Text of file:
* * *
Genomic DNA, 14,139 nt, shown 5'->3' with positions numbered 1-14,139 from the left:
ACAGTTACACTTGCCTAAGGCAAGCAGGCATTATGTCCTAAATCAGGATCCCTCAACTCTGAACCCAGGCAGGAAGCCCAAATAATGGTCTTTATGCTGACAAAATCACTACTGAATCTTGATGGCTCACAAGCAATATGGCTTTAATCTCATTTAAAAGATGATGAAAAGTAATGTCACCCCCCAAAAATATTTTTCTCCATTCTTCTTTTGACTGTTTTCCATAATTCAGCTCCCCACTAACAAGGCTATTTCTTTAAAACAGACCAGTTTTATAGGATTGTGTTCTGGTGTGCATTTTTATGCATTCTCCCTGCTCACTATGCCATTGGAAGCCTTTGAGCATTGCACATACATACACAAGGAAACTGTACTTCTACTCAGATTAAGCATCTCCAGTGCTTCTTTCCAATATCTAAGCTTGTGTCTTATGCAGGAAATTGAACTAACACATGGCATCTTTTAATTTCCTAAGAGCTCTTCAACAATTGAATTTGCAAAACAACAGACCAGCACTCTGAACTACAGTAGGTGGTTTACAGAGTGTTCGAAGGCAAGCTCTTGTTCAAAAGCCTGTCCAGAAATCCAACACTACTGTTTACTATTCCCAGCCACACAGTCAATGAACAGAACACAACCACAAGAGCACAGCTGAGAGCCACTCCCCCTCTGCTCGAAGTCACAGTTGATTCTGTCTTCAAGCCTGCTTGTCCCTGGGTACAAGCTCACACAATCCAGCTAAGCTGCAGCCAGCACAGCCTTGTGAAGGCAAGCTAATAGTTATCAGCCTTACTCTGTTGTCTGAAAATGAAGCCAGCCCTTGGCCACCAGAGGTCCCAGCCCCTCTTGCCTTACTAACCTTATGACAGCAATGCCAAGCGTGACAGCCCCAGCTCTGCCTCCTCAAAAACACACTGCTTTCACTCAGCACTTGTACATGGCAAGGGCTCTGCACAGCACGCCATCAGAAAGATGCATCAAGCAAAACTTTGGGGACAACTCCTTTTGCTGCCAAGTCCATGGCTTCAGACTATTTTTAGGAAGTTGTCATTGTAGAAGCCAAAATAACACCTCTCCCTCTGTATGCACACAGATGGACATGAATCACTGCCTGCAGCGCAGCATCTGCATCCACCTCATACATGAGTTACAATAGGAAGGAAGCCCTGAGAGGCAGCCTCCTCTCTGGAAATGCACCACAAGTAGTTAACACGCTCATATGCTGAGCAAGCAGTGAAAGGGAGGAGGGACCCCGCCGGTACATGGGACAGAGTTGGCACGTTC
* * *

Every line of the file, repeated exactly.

Genomic DNA, 14,139 nt, shown 5'->3' with positions numbered 1-14,139 from the left:
ACAGTTACACTTGCCTAAGGCAAGCAGGCATTATGTCCTAAATCAGGATCCCTCAACTCTGAACCCAGGCAGGAAGCCCAAATAATGGTCTTTATGCTGACAAAATCACTACTGAATCTTGATGGCTCACAAGCAATATGGCTTTAATCTCATTTAAAAGATGATGAAAAGTAATGTCACCCCCCAAAAATATTTTTCTCCATTCTTCTTTTGACTGTTTTCCATAATTCAGCTCCCCACTAACAAGGCTATTTCTTTAAAACAGACCAGTTTTATAGGATTGTGTTCTGGTGTGCATTTTTATGCATTCTCCCTGCTCACTATGCCATTGGAAGCCTTTGAGCATTGCACATACATACACAAGGAAACTGTACTTCTACTCAGATTAAGCATCTCCAGTGCTTCTTTCCAATATCTAAGCTTGTGTCTTATGCAGGAAATTGAACTAACACATGGCATCTTTTAATTTCCTAAGAGCTCTTCAACAATTGAATTTGCAAAACAACAGACCAGCACTCTGAACTACAGTAGGTGGTTTACAGAGTGTTCGAAGGCAAGCTCTTGTTCAAAAGCCTGTCCAGAAATCCAACACTACTGTTTACTATTCCCAGCCACACAGTCAATGAACAGAACACAACCACAAGAGCACAGCTGAGAGCCACTCCCCCTCTGCTCGAAGTCACAGTTGATTCTGTCTTCAAGCCTGCTTGTCCCTGGGTACAAGCTCACACAATCCAGCTAAGCTGCAGCCAGCACAGCCTTGTGAAGGCAAGCTAATAGTTATCAGCCTTACTCTGTTGTCTGAAAATGAAGCCAGCCCTTGGCCACCAGAGGTCCCAGCCCCTCTTGCCTTACTAACCTTATGACAGCAATGCCAAGCGTGACAGCCCCAGCTCTGCCTCCTCAAAAACACACTGCTTTCACTCAGCACTTGTACATGGCAAGGGCTCTGCACAGCACGCCATCAGAAAGATGCATCAAGCAAAACTTTGGGGACAACTCCTTTTGCTGCCAAGTCCATGGCTTCAGACTATTTTTAGGAAGTTGTCATTGTAGAAGCCAAAATAACACCTCTCCCTCTGTATGCACACAGATGGACATGAATCACTGCCTGCAGCGCAGCATCTGCATCCACCTCATACATGAGTTACAATAGGAAGGAAGCCCTGAGAGGCAGCCTCCTCTCTGGAAATGCACCACAAGTAGTTAACACGCTCATATGCTGAGCAAGCAGTGAAAGGGAGGAGGGACCCCGCCGGTACATGGGACAGAGTTGGCACGTTC